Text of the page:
This year’s Antarctic ozone hole was smaller than in recent years, both in terms of area and depth, according to WMO’s Antarctic Ozone Bulletin. Using information gathered from the ground, from weather balloons and from satellites, the Bulletin said that the ozone hole area reached zero on 10
November – earlier than in recent years.
The reason for the weak ozone hole this year is twofold:
Firstly, relatively warm temperatures in the stratosphere (around 20 km altitude) limited the formation of polar stratospheric clouds which, through a chemical chain reaction between water, nitric acid and halogenated reservoir gases cause ozone loss. In this respect, the 2012 ozone hole was similar to the one in 2010, when a sudden stratospheric warming in July/August gave rise to a smaller amount of polar stratospheric clouds than usual.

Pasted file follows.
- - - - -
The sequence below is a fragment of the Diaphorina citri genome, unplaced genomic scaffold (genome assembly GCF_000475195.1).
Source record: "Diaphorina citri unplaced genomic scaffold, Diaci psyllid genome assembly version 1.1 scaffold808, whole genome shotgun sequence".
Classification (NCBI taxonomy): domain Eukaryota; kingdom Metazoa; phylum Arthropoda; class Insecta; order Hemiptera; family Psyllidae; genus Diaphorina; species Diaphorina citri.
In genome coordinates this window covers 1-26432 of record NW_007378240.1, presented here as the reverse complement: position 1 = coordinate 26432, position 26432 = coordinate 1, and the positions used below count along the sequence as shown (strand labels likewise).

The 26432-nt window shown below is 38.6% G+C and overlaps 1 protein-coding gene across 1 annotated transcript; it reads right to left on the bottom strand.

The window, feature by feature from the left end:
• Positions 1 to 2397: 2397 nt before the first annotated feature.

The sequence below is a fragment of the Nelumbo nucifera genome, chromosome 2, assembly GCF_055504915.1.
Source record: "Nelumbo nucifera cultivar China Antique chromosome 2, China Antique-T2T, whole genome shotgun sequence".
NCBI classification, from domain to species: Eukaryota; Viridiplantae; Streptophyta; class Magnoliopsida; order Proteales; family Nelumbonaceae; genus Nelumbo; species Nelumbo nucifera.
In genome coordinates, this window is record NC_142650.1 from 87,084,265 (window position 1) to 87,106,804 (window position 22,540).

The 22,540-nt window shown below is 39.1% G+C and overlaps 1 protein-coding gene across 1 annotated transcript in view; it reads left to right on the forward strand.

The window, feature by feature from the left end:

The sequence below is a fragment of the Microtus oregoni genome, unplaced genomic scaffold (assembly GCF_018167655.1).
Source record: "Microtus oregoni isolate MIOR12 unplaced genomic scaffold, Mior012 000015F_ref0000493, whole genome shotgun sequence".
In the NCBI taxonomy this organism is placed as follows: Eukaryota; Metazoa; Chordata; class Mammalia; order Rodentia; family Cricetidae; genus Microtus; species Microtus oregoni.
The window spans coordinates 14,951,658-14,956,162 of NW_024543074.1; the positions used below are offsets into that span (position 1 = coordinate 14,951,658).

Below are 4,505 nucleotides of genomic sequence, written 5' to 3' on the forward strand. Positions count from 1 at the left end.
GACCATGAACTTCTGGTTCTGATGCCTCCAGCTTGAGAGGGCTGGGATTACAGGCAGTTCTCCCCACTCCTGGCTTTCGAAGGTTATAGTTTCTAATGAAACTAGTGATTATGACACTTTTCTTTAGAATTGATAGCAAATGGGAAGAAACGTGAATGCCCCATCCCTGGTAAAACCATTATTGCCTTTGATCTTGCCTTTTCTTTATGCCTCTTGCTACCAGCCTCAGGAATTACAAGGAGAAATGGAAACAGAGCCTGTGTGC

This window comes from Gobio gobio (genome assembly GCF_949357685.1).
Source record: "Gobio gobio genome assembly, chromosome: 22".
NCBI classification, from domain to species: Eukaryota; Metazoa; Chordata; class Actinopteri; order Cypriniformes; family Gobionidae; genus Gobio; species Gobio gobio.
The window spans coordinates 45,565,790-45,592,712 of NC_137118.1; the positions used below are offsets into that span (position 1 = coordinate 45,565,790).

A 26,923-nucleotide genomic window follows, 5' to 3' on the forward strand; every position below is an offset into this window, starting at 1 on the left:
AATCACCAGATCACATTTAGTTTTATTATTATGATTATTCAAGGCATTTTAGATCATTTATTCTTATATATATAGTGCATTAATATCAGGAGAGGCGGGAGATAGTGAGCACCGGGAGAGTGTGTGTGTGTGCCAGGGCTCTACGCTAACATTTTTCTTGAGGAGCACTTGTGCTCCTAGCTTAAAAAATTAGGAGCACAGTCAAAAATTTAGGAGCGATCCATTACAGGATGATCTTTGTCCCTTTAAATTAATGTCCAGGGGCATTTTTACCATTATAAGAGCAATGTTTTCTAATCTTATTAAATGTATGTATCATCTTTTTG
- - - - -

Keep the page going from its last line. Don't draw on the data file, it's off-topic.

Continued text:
Secondly, the polar vortex - a large low-pressure system where high speed winds (polar jet) in the stratosphere circle the Antarctic continent – was also relatively perturbed and this led to ozone rich air being transported in from lower latitudes. This transport of ozone rich air affected in particular the stratosphere at around 25 km altitude, which is above the region where most of the ozone loss takes place, which is typically in the 14-20 km height range. Ozone loss in the 14-20 km region took place at nearly the same extent as in recent